by Dana-Lynne Chun-Pescaia
Special to Ka ‘Ohana
Many of us have heard stories about plastic getting into the food chain. For those who rely on fish as a major food source, this is a big deal. Could poke bowls be dangerous?
According to Katy Shaw, a postdoctoral research associate at the National Institute of Standards and Technology, plastic is getting into the fish that we eat but not exactly how we might think.
“If we eat the entire fish (stomach and intestines), then we could be eating plastic,” Shaw said.
But Shaw said that since those parts of the fish aren’t usually eaten, we do not have to worry about eating pieces of plastic when we eat a poke bowl or a fish taco.
However, Shaw said that the chemicals that are put into plastic during production or that are absorbed by plastic while in the ocean can be incorporated into the muscle tissue of fish and we could be exposed to those chemicals by eating the meat of fish.
So where is the plastic debris that fish are consuming coming from? Hawai‘i sits in the middle of a system of circulating ocean currents that funnels
floating marine debris to the Great Pacific Garbage Patch (GPGP). The currents and wind then cause parts of the patch to break off and travel to our shores.
Shaw said, “It comes from everywhere because the plastics that end up in the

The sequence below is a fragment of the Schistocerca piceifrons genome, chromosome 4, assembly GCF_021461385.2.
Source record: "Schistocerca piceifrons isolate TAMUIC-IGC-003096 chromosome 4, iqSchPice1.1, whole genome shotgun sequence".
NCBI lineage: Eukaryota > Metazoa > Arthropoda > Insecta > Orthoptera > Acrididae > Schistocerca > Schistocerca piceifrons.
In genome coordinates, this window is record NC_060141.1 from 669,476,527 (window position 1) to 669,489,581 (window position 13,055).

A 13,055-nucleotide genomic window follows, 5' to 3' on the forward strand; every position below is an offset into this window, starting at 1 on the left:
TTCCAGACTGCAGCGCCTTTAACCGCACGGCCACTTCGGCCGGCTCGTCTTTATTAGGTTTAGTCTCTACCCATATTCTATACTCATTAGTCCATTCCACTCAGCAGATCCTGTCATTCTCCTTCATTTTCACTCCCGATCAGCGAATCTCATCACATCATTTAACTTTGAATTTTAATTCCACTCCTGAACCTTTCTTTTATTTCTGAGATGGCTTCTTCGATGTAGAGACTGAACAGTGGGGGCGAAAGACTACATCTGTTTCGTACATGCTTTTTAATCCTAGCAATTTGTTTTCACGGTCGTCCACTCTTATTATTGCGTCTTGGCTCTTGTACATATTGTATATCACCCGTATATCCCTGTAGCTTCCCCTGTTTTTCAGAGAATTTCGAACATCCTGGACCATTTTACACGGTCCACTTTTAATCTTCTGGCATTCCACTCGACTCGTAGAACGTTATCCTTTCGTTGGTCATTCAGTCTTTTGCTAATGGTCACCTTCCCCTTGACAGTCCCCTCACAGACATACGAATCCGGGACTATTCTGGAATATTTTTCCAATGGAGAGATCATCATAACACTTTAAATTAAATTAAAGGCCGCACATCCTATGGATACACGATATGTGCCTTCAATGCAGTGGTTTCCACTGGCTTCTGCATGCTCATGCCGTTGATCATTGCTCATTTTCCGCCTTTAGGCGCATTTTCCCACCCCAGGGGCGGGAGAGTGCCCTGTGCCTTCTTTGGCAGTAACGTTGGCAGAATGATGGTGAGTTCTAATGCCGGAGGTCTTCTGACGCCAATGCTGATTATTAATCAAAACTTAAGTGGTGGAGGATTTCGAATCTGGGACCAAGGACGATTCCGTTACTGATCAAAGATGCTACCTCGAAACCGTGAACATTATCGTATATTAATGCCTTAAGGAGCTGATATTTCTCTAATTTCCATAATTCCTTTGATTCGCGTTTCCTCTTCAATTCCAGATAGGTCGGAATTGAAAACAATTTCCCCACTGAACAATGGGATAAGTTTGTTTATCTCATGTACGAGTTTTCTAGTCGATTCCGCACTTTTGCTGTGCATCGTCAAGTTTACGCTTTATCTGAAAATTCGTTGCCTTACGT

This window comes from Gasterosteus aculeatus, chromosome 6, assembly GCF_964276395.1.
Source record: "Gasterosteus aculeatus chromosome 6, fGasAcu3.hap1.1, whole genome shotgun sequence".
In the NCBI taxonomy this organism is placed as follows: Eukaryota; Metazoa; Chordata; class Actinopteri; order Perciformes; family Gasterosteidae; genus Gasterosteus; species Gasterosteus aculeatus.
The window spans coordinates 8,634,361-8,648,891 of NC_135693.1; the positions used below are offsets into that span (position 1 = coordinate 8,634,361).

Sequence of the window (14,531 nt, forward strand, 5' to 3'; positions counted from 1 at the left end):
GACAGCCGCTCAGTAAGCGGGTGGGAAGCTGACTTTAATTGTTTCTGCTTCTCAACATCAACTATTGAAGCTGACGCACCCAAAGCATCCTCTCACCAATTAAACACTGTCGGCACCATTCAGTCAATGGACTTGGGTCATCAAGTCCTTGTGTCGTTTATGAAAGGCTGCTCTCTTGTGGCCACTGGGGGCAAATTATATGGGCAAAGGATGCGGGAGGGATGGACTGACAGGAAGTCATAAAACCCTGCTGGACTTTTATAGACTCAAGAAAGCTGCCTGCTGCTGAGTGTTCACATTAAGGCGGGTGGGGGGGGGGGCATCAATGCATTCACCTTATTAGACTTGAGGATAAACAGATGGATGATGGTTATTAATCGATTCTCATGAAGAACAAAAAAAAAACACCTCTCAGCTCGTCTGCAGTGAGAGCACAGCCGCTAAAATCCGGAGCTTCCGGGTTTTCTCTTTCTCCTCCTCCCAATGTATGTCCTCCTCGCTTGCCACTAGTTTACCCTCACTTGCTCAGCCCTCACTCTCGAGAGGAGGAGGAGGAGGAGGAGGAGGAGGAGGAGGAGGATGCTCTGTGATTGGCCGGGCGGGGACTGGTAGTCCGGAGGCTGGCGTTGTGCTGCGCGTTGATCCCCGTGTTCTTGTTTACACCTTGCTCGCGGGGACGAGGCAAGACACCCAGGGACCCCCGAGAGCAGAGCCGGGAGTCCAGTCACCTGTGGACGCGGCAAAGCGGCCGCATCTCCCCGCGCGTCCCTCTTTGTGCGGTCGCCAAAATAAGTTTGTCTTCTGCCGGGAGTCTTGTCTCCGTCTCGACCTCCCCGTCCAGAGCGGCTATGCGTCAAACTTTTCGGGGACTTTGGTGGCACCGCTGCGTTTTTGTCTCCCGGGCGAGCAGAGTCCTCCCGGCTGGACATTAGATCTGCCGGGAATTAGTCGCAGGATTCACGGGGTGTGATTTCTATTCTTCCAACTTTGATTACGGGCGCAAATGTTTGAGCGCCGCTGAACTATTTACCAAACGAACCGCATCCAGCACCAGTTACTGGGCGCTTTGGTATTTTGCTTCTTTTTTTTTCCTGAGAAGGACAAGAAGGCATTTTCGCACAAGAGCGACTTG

GPGP come from all of the countries that border the Pacific Ocean.”
Many of us want to blame tourists and litter bugs, but in reality it is due to ocean currents that Hawai‘i collects the world’s plastic debris.
A National Oceanic and Atmospheric Administration Marine Debris Program map shows several “garbage patches” where ocean currents and atmospheric pressure push large concentrations of sea life and debris.
Local marine wildlife often mistake microplastics for food, causing malnutrition, posing entanglement risks and threatening their overall health and existence. It is not safe for marine wildlife to consume plastic.
So what can we do to help our marine life? We can participate in beach cleanups. Shaw said that “anything we can do to have less trash on the beach is a good thing.”
Beach cleanups are a great way to build community awareness and teach kids and adults about marine debris and ways to help our environment. If you participate in a beach cleanup, however, wear gloves since plastic can be contaminated with chemicals from the ocean.
Shaw believes that “we should also be teaching young students (especially elementary age) about plastic pollution and encourage people from a young age to live a more plastic-free lifestyle.”
She also encourages everyone to make sure the plastic we do use is disposed of properly. By doing this, we can help keep our beaches clean and help protect our marine life.